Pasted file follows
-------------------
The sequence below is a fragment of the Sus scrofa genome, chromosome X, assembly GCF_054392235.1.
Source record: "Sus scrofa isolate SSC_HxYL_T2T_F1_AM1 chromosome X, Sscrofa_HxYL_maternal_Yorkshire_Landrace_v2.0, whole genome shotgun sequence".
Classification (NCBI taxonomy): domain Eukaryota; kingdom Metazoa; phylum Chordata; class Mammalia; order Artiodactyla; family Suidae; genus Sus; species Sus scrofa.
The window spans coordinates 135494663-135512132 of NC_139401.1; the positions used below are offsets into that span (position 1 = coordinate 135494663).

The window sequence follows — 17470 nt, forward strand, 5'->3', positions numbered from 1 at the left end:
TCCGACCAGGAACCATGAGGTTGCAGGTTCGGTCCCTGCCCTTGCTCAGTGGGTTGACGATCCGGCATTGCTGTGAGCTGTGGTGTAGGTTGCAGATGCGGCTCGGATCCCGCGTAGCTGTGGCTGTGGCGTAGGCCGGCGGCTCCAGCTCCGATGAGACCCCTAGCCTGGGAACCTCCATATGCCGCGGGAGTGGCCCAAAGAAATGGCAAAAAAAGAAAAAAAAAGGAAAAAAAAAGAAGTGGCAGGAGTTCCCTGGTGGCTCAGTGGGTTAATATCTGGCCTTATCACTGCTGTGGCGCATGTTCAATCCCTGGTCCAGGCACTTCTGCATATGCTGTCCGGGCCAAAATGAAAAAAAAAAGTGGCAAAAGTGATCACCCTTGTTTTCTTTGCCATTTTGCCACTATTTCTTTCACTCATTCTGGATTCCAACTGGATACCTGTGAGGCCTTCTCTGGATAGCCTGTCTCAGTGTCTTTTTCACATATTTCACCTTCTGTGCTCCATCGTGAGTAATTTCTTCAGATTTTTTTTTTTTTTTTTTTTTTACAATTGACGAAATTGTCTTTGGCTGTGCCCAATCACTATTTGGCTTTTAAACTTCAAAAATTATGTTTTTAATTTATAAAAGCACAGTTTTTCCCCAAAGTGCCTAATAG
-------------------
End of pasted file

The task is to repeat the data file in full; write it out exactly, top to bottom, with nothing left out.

The sequence below is a fragment of the Sus scrofa genome, chromosome X, assembly GCF_054392235.1.
Source record: "Sus scrofa isolate SSC_HxYL_T2T_F1_AM1 chromosome X, Sscrofa_HxYL_maternal_Yorkshire_Landrace_v2.0, whole genome shotgun sequence".
Classification (NCBI taxonomy): domain Eukaryota; kingdom Metazoa; phylum Chordata; class Mammalia; order Artiodactyla; family Suidae; genus Sus; species Sus scrofa.
The window spans coordinates 135494663-135512132 of NC_139401.1; the positions used below are offsets into that span (position 1 = coordinate 135494663).

The window sequence follows — 17470 nt, forward strand, 5'->3', positions numbered from 1 at the left end:
TCCGACCAGGAACCATGAGGTTGCAGGTTCGGTCCCTGCCCTTGCTCAGTGGGTTGACGATCCGGCATTGCTGTGAGCTGTGGTGTAGGTTGCAGATGCGGCTCGGATCCCGCGTAGCTGTGGCTGTGGCGTAGGCCGGCGGCTCCAGCTCCGATGAGACCCCTAGCCTGGGAACCTCCATATGCCGCGGGAGTGGCCCAAAGAAATGGCAAAAAAAGAAAAAAAAAGGAAAAAAAAAGAAGTGGCAGGAGTTCCCTGGTGGCTCAGTGGGTTAATATCTGGCCTTATCACTGCTGTGGCGCATGTTCAATCCCTGGTCCAGGCACTTCTGCATATGCTGTCCGGGCCAAAATGAAAAAAAAAAGTGGCAAAAGTGATCACCCTTGTTTTCTTTGCCATTTTGCCACTATTTCTTTCACTCATTCTGGATTCCAACTGGATACCTGTGAGGCCTTCTCTGGATAGCCTGTCTCAGTGTCTTTTTCACATATTTCACCTTCTGTGCTCCATCGTGAGTAATTTCTTCAGATTTTTTTTTTTTTTTTTTTTTTACAATTGACGAAATTGTCTTTGGCTGTGCCCAATCACTATTTGGCTTTTAAACTTCAAAAATTATGTTTTTAATTTATAAAAGCACAGTTTTTCCCCAAAGTGCCTAATAG